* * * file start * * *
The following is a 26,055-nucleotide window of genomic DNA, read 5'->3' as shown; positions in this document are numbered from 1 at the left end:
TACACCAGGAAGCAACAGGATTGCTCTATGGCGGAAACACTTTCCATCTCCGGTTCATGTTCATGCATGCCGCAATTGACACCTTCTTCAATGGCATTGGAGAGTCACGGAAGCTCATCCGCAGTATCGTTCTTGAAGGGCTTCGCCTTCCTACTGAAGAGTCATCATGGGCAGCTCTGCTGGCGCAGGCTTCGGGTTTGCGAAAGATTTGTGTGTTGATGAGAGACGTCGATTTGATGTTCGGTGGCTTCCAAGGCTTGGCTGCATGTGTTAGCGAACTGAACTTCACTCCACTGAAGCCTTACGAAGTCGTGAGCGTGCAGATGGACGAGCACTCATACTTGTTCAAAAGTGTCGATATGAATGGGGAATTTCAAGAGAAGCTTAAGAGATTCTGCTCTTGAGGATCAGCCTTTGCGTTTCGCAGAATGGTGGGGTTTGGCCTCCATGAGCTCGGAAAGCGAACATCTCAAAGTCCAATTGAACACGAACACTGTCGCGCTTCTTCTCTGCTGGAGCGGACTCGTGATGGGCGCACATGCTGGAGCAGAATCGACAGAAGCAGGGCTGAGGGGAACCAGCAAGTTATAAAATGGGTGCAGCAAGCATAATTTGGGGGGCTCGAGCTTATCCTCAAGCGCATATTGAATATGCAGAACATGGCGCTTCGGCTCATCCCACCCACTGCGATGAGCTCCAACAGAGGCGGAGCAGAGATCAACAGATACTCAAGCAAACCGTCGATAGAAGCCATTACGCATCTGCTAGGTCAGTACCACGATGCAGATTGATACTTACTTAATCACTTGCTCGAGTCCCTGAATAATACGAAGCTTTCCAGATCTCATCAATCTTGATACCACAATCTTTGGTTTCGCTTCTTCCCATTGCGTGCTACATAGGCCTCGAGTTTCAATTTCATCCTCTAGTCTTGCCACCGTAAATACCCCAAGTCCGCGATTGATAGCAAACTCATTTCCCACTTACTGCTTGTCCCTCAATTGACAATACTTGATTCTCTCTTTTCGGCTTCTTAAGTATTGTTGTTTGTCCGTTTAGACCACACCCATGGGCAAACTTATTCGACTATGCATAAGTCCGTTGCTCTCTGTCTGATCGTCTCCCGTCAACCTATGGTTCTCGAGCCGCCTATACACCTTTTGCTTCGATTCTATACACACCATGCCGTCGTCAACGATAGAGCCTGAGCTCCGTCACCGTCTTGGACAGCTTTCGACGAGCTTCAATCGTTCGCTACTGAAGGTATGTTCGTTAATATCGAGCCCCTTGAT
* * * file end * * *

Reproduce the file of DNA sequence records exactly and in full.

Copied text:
The following is a 26,055-nucleotide window of genomic DNA, read 5'->3' as shown; positions in this document are numbered from 1 at the left end:
TACACCAGGAAGCAACAGGATTGCTCTATGGCGGAAACACTTTCCATCTCCGGTTCATGTTCATGCATGCCGCAATTGACACCTTCTTCAATGGCATTGGAGAGTCACGGAAGCTCATCCGCAGTATCGTTCTTGAAGGGCTTCGCCTTCCTACTGAAGAGTCATCATGGGCAGCTCTGCTGGCGCAGGCTTCGGGTTTGCGAAAGATTTGTGTGTTGATGAGAGACGTCGATTTGATGTTCGGTGGCTTCCAAGGCTTGGCTGCATGTGTTAGCGAACTGAACTTCACTCCACTGAAGCCTTACGAAGTCGTGAGCGTGCAGATGGACGAGCACTCATACTTGTTCAAAAGTGTCGATATGAATGGGGAATTTCAAGAGAAGCTTAAGAGATTCTGCTCTTGAGGATCAGCCTTTGCGTTTCGCAGAATGGTGGGGTTTGGCCTCCATGAGCTCGGAAAGCGAACATCTCAAAGTCCAATTGAACACGAACACTGTCGCGCTTCTTCTCTGCTGGAGCGGACTCGTGATGGGCGCACATGCTGGAGCAGAATCGACAGAAGCAGGGCTGAGGGGAACCAGCAAGTTATAAAATGGGTGCAGCAAGCATAATTTGGGGGGCTCGAGCTTATCCTCAAGCGCATATTGAATATGCAGAACATGGCGCTTCGGCTCATCCCACCCACTGCGATGAGCTCCAACAGAGGCGGAGCAGAGATCAACAGATACTCAAGCAAACCGTCGATAGAAGCCATTACGCATCTGCTAGGTCAGTACCACGATGCAGATTGATACTTACTTAATCACTTGCTCGAGTCCCTGAATAATACGAAGCTTTCCAGATCTCATCAATCTTGATACCACAATCTTTGGTTTCGCTTCTTCCCATTGCGTGCTACATAGGCCTCGAGTTTCAATTTCATCCTCTAGTCTTGCCACCGTAAATACCCCAAGTCCGCGATTGATAGCAAACTCATTTCCCACTTACTGCTTGTCCCTCAATTGACAATACTTGATTCTCTCTTTTCGGCTTCTTAAGTATTGTTGTTTGTCCGTTTAGACCACACCCATGGGCAAACTTATTCGACTATGCATAAGTCCGTTGCTCTCTGTCTGATCGTCTCCCGTCAACCTATGGTTCTCGAGCCGCCTATACACCTTTTGCTTCGATTCTATACACACCATGCCGTCGTCAACGATAGAGCCTGAGCTCCGTCACCGTCTTGGACAGCTTTCGACGAGCTTCAATCGTTCGCTACTGAAGGTATGTTCGTTAATATCGAGCCCCTTGAT